Vermillion schools receive out-of-school time grant

Vermillion schools receive out-of-school time grant Gov. Bill Janklow is helping communities make room to help 1,000 more children through activity programs before and after school while their parents are working.

He said Monday that $1.2 million in new grants have been awarded to 38 out-of-school time (OST) programs throughout South Dakota.

The Vermillion School District is the recipient of a first-year OST grant of $41,100.

"We are really excited about being able to provide a lot of different after-school educational activities for students," said Kathy Prasek, who co-wrote the grant request with Ginnie Talley. "This also gives us an opportunity to work with other entities all over the community. It will be beneficial to everyone."

Janklow's latest expansion of the grant program raises the number of out-of-school time slots available for students by 1,040. Since the start of his statewide initiative three years ago, more than 68 projects have been funded including 121 program sites with approximately 5,000 slots for K-8 students.

"Out-of-school time programs are important because they provide structure and encouragement to young people who would otherwise be alone at home or out on the streets after school," Janklow said. "Within these programs, children can catch up on their homework, learn computer and other skills, or do other activities in a safe environment."

Thirty-eight programs were either partially or fully funded for their first, second or third year of funding in the latest round of grants. Priority was given to programs that show strong community support, are located in school facilities, offer organized enrichment activities and show a solid plan for sustainability. After programs have operated for a few years they are expected to become self-supporting through community assistance and program fees, so grant funds are reduced each year.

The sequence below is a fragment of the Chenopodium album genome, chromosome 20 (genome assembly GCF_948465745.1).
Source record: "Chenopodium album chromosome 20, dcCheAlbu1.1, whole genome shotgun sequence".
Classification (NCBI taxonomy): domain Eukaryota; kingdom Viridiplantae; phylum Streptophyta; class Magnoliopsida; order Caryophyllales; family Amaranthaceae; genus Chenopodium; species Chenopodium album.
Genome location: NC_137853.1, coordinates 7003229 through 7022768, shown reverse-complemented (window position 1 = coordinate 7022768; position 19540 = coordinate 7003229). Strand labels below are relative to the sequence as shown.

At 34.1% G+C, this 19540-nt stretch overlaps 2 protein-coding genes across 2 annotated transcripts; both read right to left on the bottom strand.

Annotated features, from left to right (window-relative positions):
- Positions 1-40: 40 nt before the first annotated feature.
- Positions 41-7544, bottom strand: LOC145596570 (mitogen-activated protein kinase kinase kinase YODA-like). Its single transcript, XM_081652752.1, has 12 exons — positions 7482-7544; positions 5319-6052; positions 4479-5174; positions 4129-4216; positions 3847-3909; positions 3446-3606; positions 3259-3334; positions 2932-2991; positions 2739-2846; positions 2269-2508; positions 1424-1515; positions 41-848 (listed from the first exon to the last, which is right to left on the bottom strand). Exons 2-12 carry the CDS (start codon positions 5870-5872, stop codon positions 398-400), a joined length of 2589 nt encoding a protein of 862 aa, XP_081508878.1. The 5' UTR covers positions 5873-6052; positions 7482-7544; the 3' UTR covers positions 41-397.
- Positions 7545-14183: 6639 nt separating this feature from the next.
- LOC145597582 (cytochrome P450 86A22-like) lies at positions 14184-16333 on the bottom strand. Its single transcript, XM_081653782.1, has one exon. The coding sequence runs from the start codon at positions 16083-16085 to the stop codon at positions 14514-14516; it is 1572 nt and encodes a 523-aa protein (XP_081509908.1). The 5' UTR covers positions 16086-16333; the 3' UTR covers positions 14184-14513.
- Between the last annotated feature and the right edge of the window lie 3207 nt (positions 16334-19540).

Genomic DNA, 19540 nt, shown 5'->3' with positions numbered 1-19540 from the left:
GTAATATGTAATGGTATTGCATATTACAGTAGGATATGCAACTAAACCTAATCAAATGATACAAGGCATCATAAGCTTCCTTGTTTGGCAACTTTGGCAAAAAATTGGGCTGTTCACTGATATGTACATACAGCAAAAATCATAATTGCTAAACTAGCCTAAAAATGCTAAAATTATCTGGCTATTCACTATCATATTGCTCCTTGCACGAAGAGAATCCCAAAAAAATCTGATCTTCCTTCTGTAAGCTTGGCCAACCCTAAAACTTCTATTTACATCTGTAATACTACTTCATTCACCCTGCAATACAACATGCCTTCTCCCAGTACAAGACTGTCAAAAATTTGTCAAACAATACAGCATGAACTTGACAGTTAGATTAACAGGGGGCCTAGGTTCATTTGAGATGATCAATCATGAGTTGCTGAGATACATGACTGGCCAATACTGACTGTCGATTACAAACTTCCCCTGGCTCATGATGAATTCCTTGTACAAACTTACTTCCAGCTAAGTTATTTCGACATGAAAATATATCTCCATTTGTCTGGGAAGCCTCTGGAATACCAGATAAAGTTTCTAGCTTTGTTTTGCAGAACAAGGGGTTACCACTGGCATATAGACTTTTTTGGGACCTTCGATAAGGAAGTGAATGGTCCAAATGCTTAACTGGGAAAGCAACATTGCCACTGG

"This is intended as seed money, to help get a program up and running while the base of support gets built in the local community," Janklow said. "At my request the Legislature gave us an extra $1 million for this year to really jump-start what's already a pretty successful program. I'd like to go back again next session and ask again to really build on this momentum."

Twenty of the OST projects to receive grants are new programs and will be funded as a result of the extra money.

"Kids do better when they have some guidance and constructive activity rather than being left unsupervised before and after school," he said. "It's a win-win for the students, the parents and the community."

Grants awarded to projects receiving second- or third-year funding will assist communities or school districts to develop or expand their programs.

"National statistics show, and I am convinced, that children who participate in these types of programs fare much better than those left unsupervised after school," Janklow said. "These students are safe, receive a nutritious snack, get their homework done, and are able to socialize and participate in learning activities that are fun.

"Schools are finding out that these same kids do better in school and are less likely to participate in at-risk behaviors."

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